German hometown of Trump’s grandparents downplays link to billionaire

U.S. Republican presidential candidate Donald Trump © Shannon Stapleton
The birthplace of Donald Trump’s grandparents in southwest Germany has yet to celebrate its ancestral ties to the presumptive Republican candidate for president.

Kallstadt lacks a plaque, or anything else, to indicate the town’s links to the conservative billionaire.

Despite his roots, Trump’s so-called “anti-terrorism” speech on Monday called for the nation to rethink its policy of allowing all people to apply to live and work in the world’s biggest economy, regardless of their nationality or religion.

That’s made some Kallstadt residents hesitant.

“If he becomes president, let’s see what he does for America and the world. Then maybe we’ll hang a plaque,” one resident told the Local.

When Hans-Joachim Bender was asked about The Donald, he said, “Blowing hot air is not everyone’s thing. I think Hillary (Clinton) is a bit less... radical.”

Kallstadt resident Edelgard Kellermann is not impressed by Trump’s comments on immigration.

“Mr. Trump is a descendant of a refugee – his forebears left here for economic reasons, to have a better life,” she said. “He has it even better and should give others the same chance.”

Trump’s grandfather, Friedrich, left for the US in 1885, joining his sisters in New York. He made money during the gold rush, “opening taverns offering food, drink, and female companionship,” biographer Gwenda Blair told the Local.

Friedrich changed his name to Frederick and came back to Kallstadt, where he married Elisabeth Christ, before returning to New York with his new bride.

However, the couple returned to Germany because Christ was reportedly homesick, but was forced to leave again in 1905 because Trump’s grandfather failed to do his military service.

Trump’s grandparents were apparently ashamed of their German heritage because of both World Wars and the Holocaust, and claimed they were Swedish instead.

Trump maintained that myth in his 1987 book, The Art of the Deal, by writing that his grandfather was from the Scandinavian country.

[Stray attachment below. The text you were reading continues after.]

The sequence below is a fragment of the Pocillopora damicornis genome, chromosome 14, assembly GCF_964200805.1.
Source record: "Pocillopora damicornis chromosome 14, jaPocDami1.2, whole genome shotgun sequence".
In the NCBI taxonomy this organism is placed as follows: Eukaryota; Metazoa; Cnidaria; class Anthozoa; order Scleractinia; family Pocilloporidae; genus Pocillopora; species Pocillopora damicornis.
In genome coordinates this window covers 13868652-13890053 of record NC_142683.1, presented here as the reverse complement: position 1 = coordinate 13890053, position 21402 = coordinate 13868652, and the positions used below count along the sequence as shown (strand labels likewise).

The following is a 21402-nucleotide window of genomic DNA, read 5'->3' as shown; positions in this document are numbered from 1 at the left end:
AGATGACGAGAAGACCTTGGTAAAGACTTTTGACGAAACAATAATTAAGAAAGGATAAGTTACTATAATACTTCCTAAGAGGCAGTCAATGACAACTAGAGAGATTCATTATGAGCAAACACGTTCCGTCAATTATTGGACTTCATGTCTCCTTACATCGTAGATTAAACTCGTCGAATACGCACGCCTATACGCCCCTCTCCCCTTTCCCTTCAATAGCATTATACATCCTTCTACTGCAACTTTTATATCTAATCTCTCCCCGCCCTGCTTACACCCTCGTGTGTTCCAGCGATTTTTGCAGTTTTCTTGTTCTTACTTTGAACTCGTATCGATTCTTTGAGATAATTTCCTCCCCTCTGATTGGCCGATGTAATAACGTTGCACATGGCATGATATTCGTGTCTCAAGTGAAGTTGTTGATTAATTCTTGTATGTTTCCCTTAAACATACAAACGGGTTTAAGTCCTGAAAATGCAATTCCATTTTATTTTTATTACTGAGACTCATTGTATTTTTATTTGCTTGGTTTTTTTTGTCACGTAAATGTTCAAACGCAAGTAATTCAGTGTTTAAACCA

However, Trump had lovely things to say about his grandparent’s hometown in a 2014 documentary.

“The people in Kallstadt are very reliable, strong people and I feel that about myself – I’m strong and I’m very reliable. I’m on time, I get things done,” he said.

Speaking in New Hampshire on Monday, Trump fed the fears of his base by pointing to the Afghani heritage of US-born Orlando shooter Omar Mateen, saying, “The bottom line is that the only reason the killer was in America in the first place was because we allowed his family to come here.”

Although his plan for a “total” ban on Muslims entering the US lacks details, he told the New York Times last month, “There will always be exceptions,” including London’s new Mayor Sadiq Khan.

“US citizens who are Muslim and traveling abroad would be allowed to reenter, along with Muslim members of the US military returning from tours overseas,” wrote the Washington Post in December, citing the few exemptions Trump was willing to list after being pressed on a number of morning shows. “Muslim leaders of foreign countries would also be allowed in and exceptions would be made for athletes headed to the US to compete,” the Post added.

While Trump’s ancestral 'Fatherland' hasn’t yet welcomed him with open arms, some presidents have received warm receptions from towns linked to their roots.

President Barack Obama famously drank a pint of Guinness in Moneygall, Ireland, home of his maternal great-great-great grandfather, Falmouth Kearney.

The town is now home to Obama Plaza, an American-style rest stop complete with a Papa John’s pizza, which is ironic given the delivery chain owner’s hostile attitude towards Obamacare.

John F Kennedy, Bill Clinton, and Ronald Reagan were all well received by their Irish cousins back when they were in office – and JFK’s face can still be seen in county Wexford.

Trump is due to visit Ireland later this month to check out his unprofitable €8 million ($9 million) golf course in county Clare, but he’ll be met by “Trump Not Welcome” protesters who are unhappy with his views on immigration and "racist" comments.

The government won’t roll out the red carpet this time, though it literally did so during his 2014 visit, when he was met by Bilderberg regular Michael Noonan, Ireland’s finance minister from the right-wing Fine Gael party.